When comparing 110v with 220v wiring, you have to keep in mind that they both essentially do the same thing. That is, they produce power to operate electrical outlets. The equation is as follows: Power = Voltage x Current, with current measured in amps. When 220v wiring is used, less current is required than with 110v wiring. Power is measured in watts. Thus, to achieve 900 watts of power, 4.1 amps would be required with 220v wiring, whereas approximately 8.2 amps would be required with 110v wiring. While both high amperage and voltage can mean danger in the event of an electric shock, the amount of amperage required for a fatal shock can be as little as 80mA.
Thus, higher current can be more dangerous than higher voltage; however, since voltage and amperage are directly proportional (in conditions that offer the same resistance), 110v wiring is usually considered safer to work with because it uses fewer volts and as such can only carry half as much current as 220v wiring. Although it’s true that 220v requires less current to provide the same amount of power, as noted above, it can still carry much more current and poses a higher risk of serious injury. Homes in the United States are wired for both 110v and 220v use. Regular power outlets found throughout a home are wired to 110v while only a few outlets are wired to 220v. They both are grounded; thus, they have safety features built into them.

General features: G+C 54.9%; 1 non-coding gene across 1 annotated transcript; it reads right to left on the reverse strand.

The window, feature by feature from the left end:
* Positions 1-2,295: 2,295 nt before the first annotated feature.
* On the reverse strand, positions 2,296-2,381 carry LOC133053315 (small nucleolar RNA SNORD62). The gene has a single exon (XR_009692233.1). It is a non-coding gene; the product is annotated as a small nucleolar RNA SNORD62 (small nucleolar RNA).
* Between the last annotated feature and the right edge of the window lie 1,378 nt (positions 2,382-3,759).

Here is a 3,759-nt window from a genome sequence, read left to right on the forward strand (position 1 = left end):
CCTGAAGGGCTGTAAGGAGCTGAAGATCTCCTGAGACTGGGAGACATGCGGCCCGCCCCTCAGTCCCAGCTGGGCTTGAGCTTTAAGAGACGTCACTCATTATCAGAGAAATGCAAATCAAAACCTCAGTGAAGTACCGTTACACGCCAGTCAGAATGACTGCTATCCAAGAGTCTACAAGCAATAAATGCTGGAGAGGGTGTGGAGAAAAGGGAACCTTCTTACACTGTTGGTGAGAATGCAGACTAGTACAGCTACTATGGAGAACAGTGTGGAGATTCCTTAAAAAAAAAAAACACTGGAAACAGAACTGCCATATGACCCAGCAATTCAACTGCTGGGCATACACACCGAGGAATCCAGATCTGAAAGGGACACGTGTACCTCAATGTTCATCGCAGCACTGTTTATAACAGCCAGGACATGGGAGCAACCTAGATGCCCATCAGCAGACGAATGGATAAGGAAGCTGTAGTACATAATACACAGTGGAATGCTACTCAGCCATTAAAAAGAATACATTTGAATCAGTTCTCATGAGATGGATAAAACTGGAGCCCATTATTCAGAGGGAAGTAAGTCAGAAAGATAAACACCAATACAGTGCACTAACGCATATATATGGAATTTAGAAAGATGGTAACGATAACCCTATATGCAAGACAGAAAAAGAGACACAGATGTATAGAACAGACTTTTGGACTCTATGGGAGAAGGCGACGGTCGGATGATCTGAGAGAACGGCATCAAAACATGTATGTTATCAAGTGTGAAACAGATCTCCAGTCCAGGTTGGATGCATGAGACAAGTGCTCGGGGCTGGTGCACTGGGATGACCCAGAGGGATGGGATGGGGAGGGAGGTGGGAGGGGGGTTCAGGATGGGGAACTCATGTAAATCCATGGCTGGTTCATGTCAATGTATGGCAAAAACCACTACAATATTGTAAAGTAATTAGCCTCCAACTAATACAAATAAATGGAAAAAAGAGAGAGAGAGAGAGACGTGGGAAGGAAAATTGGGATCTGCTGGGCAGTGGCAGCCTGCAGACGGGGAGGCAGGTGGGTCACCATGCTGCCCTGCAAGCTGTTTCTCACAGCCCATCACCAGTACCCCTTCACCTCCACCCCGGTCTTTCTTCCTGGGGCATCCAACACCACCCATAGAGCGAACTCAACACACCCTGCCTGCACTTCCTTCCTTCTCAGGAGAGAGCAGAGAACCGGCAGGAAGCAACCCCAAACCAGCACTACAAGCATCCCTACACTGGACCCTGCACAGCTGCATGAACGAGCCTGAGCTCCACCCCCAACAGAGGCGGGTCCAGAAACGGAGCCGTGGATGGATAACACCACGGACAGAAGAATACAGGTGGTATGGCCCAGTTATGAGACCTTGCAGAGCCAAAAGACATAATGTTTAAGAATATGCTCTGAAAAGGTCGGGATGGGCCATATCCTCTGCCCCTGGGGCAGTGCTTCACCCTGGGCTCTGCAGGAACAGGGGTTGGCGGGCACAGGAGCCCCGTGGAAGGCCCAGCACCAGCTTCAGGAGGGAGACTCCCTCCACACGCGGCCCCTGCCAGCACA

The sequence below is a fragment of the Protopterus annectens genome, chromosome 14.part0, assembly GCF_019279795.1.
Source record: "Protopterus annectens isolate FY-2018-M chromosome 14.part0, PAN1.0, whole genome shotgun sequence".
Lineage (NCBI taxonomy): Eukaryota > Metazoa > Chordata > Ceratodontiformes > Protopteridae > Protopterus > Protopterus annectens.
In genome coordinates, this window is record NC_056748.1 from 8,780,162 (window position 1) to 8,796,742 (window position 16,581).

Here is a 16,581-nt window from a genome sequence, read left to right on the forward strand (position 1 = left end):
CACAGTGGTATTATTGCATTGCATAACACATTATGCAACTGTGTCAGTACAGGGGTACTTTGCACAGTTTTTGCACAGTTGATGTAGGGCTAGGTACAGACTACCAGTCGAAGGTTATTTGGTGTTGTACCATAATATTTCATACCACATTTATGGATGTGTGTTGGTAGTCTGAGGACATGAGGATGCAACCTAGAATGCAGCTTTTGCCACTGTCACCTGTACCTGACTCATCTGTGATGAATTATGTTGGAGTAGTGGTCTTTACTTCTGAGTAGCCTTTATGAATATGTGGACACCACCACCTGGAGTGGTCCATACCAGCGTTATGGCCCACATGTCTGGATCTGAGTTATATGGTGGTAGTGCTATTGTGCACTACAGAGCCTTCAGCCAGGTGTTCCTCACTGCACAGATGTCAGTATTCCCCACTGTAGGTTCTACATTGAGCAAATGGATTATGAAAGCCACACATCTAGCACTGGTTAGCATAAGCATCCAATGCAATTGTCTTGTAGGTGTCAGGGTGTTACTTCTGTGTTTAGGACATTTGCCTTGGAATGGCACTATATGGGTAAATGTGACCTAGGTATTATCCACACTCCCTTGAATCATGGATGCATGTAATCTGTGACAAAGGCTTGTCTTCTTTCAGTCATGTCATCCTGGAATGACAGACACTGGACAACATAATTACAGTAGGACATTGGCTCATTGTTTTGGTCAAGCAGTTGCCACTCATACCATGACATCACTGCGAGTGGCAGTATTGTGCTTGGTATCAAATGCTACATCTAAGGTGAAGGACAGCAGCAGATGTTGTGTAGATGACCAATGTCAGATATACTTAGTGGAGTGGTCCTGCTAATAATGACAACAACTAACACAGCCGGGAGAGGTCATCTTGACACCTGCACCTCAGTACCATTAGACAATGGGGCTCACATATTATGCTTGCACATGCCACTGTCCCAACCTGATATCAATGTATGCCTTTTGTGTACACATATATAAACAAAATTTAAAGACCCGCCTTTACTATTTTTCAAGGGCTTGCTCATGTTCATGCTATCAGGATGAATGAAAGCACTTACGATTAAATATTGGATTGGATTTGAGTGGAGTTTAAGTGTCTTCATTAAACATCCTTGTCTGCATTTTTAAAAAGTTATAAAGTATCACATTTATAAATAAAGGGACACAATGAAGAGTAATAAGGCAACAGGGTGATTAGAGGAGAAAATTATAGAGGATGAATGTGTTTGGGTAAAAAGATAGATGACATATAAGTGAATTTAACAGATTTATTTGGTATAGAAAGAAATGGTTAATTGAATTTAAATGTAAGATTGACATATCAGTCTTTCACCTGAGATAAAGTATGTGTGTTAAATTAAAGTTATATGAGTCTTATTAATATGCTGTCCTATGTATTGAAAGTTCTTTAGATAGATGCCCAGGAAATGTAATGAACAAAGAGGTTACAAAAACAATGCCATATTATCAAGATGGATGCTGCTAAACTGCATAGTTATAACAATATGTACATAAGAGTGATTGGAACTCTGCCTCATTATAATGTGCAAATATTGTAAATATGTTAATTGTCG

However, you should still use caution especially when you wire 220v. While most consumer goods, including portable electronics and most appliances, run on 110v power, some require 220v. Appliances, such as dryers, certain oven ranges, heavy-duty power tools, and compressors explicitly require 220v power. A typical 110v wiring schematic requires three different wires: hot, neutral, and ground. With 220v wiring, both three and four-wire setups are possible. The red and black wires in 220v setups each carry 110v, and the green wire is the ground. With four-wire setups, there is a white wire which is called the neutral or common wire.
When the wiring is complete, the respective outlets for 110v and 220v power are different as well. Standard 110v outlets are made for three-pronged plugs, the middle of which is the ground.